Five Billion Phones Will Be Thrown Away in 2022. Here’s What Happens to Them
Multiple models of new phones are coming out every year. A new batch of iPhones every September, new Android phones from Google in October, and new flagship devices from other manufacturers throughout the rest of the year.
If that sounds like a lot of phones, that’s because it is. We currently throw away over five billion smartphones every year according to the waste electrical and electronic equipment forum (WEEE). Within five years, the total volume of discarded e-waste will exceed 10 billion units.
It’s important to dispose of these properly in order to prevent further damage to our environment and potential threats to human health from hazardous materials.
Fortunately, there are many things you can do as an individual or as part of an organization to reduce the negative impact of e-waste on our world.
Why Are So Many Phones Being Thrown Away?
Phones these days aren’t built to last forever. They’re designed to be replaced after a certain period of time.
Plus, a growing number of people are buying smartphones. According to the Consumer Technology Association, over one billion smartphones were sold in 2018 alone.
And a significant number of smartphones are being discarded prematurely. Many people replace their smartphones before they really need to.
That’s not to say there’s anything wrong with changing to a newer model. It’s all part of the process.
But there are many ways to make sure your old device is disposed of responsibly that most people simply don’t bother with.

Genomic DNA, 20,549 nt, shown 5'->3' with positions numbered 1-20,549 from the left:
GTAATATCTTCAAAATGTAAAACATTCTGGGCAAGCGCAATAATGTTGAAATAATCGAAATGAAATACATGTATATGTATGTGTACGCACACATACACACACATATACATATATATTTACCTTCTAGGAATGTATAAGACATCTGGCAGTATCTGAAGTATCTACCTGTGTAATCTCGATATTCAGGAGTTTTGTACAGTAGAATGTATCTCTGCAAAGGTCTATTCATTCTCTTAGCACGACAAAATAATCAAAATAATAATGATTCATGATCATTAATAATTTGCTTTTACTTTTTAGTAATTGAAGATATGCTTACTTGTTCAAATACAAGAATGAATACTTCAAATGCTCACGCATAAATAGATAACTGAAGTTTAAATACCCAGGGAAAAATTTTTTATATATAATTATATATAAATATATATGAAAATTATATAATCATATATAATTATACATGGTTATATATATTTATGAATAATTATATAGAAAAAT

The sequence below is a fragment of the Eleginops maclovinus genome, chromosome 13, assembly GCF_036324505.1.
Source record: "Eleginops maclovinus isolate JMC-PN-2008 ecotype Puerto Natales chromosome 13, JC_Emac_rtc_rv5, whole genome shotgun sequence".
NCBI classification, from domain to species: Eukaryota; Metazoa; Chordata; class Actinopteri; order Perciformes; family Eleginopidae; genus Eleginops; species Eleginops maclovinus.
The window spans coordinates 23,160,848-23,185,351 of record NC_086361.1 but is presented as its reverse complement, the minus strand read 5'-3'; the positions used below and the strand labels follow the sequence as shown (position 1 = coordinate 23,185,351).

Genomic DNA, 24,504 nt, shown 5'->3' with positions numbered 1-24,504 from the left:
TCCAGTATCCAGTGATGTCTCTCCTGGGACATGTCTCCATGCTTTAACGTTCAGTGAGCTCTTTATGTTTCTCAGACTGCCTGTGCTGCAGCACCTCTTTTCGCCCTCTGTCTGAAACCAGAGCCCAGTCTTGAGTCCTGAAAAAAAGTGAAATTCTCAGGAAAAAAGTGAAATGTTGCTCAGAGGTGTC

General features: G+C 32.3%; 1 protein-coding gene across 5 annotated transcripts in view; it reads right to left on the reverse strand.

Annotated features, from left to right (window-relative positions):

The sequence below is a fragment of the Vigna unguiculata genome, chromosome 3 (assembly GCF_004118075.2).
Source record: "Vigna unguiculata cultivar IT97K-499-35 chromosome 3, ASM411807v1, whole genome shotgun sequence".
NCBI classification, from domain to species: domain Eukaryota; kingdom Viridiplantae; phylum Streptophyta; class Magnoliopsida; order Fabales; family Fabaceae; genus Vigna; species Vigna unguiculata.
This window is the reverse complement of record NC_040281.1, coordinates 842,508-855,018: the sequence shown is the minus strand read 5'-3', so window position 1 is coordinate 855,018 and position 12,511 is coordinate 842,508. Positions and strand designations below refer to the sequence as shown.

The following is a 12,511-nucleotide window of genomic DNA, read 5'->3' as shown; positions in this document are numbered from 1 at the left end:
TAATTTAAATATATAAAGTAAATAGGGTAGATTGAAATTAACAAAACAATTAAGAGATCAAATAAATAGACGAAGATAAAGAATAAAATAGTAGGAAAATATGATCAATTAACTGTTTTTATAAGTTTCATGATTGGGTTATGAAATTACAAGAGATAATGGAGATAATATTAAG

The Rising Amount of E-waste and the Environment
Consumers and businesses often don’t know how to properly dispose of their old devices. Many people simply toss their broken or unwanted devices in the trash without considering the potential environmental effects and consequent health risks involved.
Health Risks Posed by Electronic Waste
Electronic waste is an environmental and health hazard due to toxic chemicals and heavy metals contained in discarded items.
Namely, many electronics contain mercury, cadmium, and lead, which are all toxic to humans and animals.
Wildlife and marine life are at high risk from discarded electronic devices. Discarded computers, smartphones, televisions, and other devices that are tossed into the trash can end up in the oceans, where fish and other sea life can be harmed when they mistake the devices for food.
Electronic devices that end up in landfills can remain there for decades before they are broken down and disposed of in an environmentally responsible way. Properly disposing of electronics allows their materials to be recycled, that way they don’t just continue to pile up—or worse, end up polluting the wild.
You might have seen electronic disposal bins at supermarkets or shopping centers. Most phone stores also accept old devices for disposal, so when buying a new one, bring your old one with you to throw away if you aren’t going sell it.
Ways You Can Reduce Electronic Waste From Discarded Phones
Here are a few things you can do to minimize the environmental and health risks of discarded phones.
- Buy and use devices that have less hazardous components and materials
- Choose to repair rather than replace your devices when possible
- Make sure old devices are disposed of responsibly
- Spread the word about how to manage the end-of-life for their devices
Ways Businesses Can Help Avoid Electronic Waste
Here are a few suggestions for how businesses can help.
- When purchasing devices and equipment, choose models that have a longer lifespan
- Help employees to extend the lifespan of their devices as much as possible (using cases, getting repairs, conserving battery, etc)
- Choose manufacturers and suppliers that take environmentally responsible practices seriously
- Talk to colleagues about how to manage the end-of-life for their devices